Thanks to the Hollywood movie like ’The Last Samurai’ starring by Tom Cruise and Keanu Reeves upcoming movie’47 Ronin’ , “katana” sword has now become an extremely popular sword in the world. Katana is one of the traditional Japanese swords worn by the samurai. From the medieval period to the modern, the Samurai sword has evoked fascination amongst warriors and laymen alike and was believed by the Samurai to be joined to his soul.
One of the greatest swordsmiths in Japan is Masamune(千子 村正） . Masamune is almost legendary in Japan. Most of his work was done during the 13th and 14th century. He created swords and daggers in the Soshu tradition.
Sword at Tokyo National Museum
Japanese Katana – National Treasure
To make the swords requires a great amount of technical skill and craftsmanship making them not only weapons of note, but also works of art in their own right. This did not only apply to the blades, the hilt and scabbard were sometimes carved from ivory and depicted a story from Japanese mythology and along with the hand guard, were often embedded with silver or gold.
Traditional swords are still making in Japan and recently MEXT (The Ministry of Education, Culture, Sports, Science & Technology), Japan created the making video of Japanese sword by traditional swordsmithing.
The authentic Japanese sword is made from a specialized Japanese steel called “Tamahagane” which consist of combinations of hard, high carbon steel and tough, low carbon steel. High-carbon steel is harder and able to hold a sharper edge than low-carbon steel but it is more brittle and may break in combat. Forgers use these details when making a sword.
When the rough blade is completed, the swordsmith turns the blade over to a polisher called a togishi, whose job it is to refine the shape of a blade and improve its aesthetic value. The entire process takes considerable time, in some cases easily up to several weeks. Early polishers used three types of stone, whereas a modern polisher generally uses seven. The polishing process almost always takes longer than even crafting, and a good polish can greatly improve the beauty of a blade, while a bad one can ruin the best of blades. More importantly, inexperienced polishers can permanently ruin a blade by badly disrupting its geometry or wearing down too much steel, both of which effectively destroy the sword’s monetary, historic, artistic, and functional value.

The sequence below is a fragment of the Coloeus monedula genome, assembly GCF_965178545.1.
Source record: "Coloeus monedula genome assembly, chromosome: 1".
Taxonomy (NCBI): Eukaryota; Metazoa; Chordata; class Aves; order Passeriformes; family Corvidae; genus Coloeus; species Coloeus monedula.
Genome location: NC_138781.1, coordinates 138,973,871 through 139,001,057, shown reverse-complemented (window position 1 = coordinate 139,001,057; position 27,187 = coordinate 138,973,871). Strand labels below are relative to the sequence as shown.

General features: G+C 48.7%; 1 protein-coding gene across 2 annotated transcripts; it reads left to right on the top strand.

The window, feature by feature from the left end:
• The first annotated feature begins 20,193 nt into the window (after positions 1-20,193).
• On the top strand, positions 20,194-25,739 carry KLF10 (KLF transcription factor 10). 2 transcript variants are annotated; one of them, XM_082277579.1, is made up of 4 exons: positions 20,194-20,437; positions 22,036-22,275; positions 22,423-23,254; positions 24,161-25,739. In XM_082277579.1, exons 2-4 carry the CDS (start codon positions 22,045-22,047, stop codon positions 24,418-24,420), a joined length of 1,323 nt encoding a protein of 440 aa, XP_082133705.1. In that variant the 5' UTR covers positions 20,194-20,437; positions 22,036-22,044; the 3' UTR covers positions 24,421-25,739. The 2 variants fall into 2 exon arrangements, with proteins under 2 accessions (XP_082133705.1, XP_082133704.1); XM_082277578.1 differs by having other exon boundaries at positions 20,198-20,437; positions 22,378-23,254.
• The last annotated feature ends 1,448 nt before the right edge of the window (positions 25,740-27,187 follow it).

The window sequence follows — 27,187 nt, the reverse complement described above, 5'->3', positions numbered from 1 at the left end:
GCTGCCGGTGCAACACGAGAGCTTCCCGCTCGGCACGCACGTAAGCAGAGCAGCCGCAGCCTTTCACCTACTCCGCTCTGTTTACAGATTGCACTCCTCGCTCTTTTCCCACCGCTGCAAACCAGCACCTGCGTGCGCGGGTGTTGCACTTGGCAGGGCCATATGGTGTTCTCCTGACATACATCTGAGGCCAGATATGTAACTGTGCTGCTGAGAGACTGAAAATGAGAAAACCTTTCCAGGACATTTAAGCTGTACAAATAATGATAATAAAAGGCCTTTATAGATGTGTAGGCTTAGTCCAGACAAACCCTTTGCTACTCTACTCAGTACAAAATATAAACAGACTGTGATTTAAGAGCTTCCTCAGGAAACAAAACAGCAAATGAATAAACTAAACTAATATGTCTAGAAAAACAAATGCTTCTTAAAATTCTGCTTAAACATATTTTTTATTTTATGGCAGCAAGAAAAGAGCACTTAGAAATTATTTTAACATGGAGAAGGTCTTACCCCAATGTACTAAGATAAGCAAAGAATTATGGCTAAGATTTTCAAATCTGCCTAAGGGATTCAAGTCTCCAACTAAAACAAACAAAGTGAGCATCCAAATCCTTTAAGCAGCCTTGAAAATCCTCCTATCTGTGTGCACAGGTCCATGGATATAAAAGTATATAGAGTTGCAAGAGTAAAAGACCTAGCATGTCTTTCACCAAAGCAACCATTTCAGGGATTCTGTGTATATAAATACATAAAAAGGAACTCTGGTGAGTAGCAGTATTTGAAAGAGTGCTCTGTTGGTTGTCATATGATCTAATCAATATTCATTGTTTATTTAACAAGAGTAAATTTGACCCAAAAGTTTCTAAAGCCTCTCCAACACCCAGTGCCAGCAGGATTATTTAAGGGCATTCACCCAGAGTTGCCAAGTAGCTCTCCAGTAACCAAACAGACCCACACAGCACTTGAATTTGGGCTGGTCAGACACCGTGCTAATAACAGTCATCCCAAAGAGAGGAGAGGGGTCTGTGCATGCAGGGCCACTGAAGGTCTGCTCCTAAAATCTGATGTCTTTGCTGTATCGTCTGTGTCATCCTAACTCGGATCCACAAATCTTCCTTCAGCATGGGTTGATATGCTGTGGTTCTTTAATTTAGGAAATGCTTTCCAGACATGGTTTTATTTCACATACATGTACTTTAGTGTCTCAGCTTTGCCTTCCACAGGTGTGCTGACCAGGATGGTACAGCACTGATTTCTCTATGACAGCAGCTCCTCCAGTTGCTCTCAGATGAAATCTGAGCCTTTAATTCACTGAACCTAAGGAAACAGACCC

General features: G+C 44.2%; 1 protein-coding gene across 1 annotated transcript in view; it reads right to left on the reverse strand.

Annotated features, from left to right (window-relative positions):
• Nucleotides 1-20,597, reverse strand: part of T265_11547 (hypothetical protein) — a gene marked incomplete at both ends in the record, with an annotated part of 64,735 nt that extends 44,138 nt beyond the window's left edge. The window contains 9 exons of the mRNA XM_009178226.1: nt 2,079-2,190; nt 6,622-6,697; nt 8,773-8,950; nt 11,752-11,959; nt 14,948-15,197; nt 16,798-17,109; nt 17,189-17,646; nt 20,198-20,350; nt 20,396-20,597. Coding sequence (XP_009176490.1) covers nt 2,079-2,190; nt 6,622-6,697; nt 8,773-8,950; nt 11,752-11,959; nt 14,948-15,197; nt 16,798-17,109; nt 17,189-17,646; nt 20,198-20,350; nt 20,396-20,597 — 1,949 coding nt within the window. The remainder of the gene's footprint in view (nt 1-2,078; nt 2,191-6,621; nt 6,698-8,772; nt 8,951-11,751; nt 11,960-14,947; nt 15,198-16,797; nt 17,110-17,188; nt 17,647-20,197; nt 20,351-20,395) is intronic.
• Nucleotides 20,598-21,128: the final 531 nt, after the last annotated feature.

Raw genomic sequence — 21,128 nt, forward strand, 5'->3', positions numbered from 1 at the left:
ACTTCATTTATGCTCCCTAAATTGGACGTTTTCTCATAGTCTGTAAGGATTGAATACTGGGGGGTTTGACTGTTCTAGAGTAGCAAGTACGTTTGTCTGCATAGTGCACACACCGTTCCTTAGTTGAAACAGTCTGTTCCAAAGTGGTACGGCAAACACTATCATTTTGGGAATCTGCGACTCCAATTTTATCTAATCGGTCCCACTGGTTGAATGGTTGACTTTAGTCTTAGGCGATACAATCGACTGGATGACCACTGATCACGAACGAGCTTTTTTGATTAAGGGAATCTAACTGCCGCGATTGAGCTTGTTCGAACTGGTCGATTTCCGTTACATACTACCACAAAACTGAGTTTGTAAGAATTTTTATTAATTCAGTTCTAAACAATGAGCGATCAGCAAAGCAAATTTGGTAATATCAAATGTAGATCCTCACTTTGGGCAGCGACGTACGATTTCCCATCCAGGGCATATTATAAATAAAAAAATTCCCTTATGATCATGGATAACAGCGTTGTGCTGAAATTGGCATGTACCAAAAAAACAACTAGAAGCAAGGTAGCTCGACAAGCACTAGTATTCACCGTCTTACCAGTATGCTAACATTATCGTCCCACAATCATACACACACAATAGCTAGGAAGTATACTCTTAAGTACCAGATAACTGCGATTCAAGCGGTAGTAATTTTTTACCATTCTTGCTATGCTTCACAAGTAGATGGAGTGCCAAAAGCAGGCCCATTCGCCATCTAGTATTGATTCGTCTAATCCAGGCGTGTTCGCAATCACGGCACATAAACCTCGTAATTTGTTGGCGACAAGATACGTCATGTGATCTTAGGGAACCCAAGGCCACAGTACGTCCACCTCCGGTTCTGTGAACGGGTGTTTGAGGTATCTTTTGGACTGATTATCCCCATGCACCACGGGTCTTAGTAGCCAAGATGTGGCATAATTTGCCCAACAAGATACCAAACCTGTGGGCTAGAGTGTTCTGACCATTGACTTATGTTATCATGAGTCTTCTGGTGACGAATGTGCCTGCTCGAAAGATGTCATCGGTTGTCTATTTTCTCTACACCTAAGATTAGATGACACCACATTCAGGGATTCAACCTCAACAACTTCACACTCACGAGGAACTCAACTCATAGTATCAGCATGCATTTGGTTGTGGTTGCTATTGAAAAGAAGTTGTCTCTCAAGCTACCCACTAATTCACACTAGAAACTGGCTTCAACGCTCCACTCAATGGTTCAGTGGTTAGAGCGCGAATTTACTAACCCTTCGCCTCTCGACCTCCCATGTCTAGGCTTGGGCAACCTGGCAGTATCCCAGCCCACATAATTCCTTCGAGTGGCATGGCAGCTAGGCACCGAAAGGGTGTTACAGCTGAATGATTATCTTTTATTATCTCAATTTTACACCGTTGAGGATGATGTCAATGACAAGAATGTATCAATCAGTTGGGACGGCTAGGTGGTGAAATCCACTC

In addition to folding the steel, high quality Japanese swords are also composed of various distinct sections of different types of steel.
After the blade is finished it is passed on to a mountings-maker, or sayashi (literally “Sheath Maker” l). Sword mountings vary in their exact nature depending on the era, but generally consist of the same general idea, with the variation being in the components used and in the wrapping style. The obvious part of the hilt consists of a metal or wooden grip called a tsuka, which can also be used to refer to the entire hilt. The hand guard, or tsuba, on Japanese swords (except for certain twentieth century sabers which emulate Western navies’) is small and round, made of metal, and often very ornate.
The handguard piece, often intricately designed as an individual work of art — especially in later years of the Edo period — was called the tsuba. Other aspects of the mountings (koshirae), such as the menuki (decorative grip swells), habaki (blade collar and scabbard wedge), fuchi and kashira (handle collar and cap), kozuka (small utility knife handle), kogai (decorative skewer-like implement), saya lacquer, and tsuka-ito (professional handle wrap, also named emaki), received similar levels of artistry.
The obvious part of the hilt consists of a metal or wooden grip called a tsuka, which can also be used to refer to the entire hilt. The hand guard, or tsuba, on Japanese swords is small and round, made of metal, and often very ornate.
Almost all blades are decorated, although not all blades are decorated on the visible part of the blade. Once the blade is cool, and the mud is scraped off, the blade has designs and grooves cut into it. One of the most important markings on the sword is performed here: the file markings. These are cut into the tang, or the hilt-section of the blade, where they will be covered by a hilt later.
Martial artists see that a katana sword is more than just a weapon. It’s a sword with concept, philosophies, and symbol. When a person is starting to learn about the Japanese sword martial art, they will not only learn the techniques, but also the philosophies behind it.
In your country, how do you cerebrate for you to welcome into adulthood ?
In Japan, a person’s at age 20 is considered their welcome into adulthood. Since 1948, Coming-of-age ceremonies, known as seijin-siki are held on the second Monday of January. At the ceremony, all of the men and women participating are brought to a government building and listen to many speakers, similar to a graduation ceremony.
Turning age 20 has some legal effects. You can have the right to smoke, drink, and vote. As a matter fact, drinking and smoking age is technically at age 20, actual age I should not disclose it here. Big difference between age above 20 and below is when (and if) you commit crime (I hope this will never happen to you and myself), Juvenile law is not applicable from the birthday of age 20. Well I have never committed crime and I am not a lawyer, so I cannot tell about it in details.
But I can tell you about the fashion on the day of coming of age. Women often wear furisode, a traditional Japanese formal kimono with long sleeves. At the end of ceremony, many of them go to shrine to pray for their transition from childhood to adulthood successfully.
In the day of Coming age, when I go out, I saw a lots of young girls who were wearing Furisode. When they are wearing those. they all look so pretty !!
They look like ‘Yamato-Nadeshiko (大和撫子）- an idealized Japanese woman’, but they live in the modern world same as like you ! When I tuned into 20, I was a collage student in the United States, so unfortunately, I did not have an experience of wearing Furisode and going to the ceremony. I really, really missed that !